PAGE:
There is so close an agreement, both in substance and often in the form of expression, between the preceding sections (36–42) and the so-called Athanasian Creed, that it led Antelmi (Nova de Symb. Athanas. Disquisitio,) to ascribe that document to Vincentius as its author, and to suppose that in it we have the fulfilment of the promise here referred to. If, however, the Creed was the work of Vincentius, it cannot well be the work promised at the close of § 41, for Vincentiuss words point to a fuller and more explicit treatment of the subjects referred to, whereas in the Athanasian Creed, though the subjects are the same, the treatment of them is very much briefer and more concise.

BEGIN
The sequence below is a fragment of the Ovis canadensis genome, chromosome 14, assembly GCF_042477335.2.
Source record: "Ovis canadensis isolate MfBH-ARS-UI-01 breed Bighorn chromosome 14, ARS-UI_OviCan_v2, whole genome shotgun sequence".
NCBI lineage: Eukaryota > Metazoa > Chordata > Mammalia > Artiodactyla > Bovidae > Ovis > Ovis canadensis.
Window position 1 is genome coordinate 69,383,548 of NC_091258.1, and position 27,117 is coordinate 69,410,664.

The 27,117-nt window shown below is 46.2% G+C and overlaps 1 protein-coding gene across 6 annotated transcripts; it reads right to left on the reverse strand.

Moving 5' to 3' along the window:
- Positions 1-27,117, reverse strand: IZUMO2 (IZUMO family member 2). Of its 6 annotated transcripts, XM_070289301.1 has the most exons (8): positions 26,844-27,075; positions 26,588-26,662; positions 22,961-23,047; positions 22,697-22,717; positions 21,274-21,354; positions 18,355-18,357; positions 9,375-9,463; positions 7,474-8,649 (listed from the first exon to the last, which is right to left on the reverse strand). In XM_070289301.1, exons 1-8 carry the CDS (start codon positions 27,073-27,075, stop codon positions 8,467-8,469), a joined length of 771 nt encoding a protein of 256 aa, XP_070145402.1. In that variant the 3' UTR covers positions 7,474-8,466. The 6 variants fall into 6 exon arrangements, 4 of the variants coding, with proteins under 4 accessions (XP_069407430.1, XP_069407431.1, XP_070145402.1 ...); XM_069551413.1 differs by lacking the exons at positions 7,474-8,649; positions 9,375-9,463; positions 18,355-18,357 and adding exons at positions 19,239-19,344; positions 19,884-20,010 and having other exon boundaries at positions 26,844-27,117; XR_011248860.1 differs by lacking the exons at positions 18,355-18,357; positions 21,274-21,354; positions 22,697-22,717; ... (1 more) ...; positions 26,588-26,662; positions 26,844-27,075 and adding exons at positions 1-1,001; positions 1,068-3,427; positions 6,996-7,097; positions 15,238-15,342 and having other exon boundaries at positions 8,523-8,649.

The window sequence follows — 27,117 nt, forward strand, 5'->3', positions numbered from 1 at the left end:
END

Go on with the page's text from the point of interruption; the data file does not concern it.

Whoever was the author however, if it was not Vincentius, he must at least, as the subjoined extracts seem to prove, have been familiar with the Commonitory, as also with St. Augustines writings, of which, as well as of the Commonitory, the Creed bears evident traces. I subjoin the following instances of agreement between the Commonitory and the Creed: Antelmi gives several others.
Unus, non conversione Divinitatis in carne, sed Adsumptione Humanitatis in Deo. 526 v. 33.
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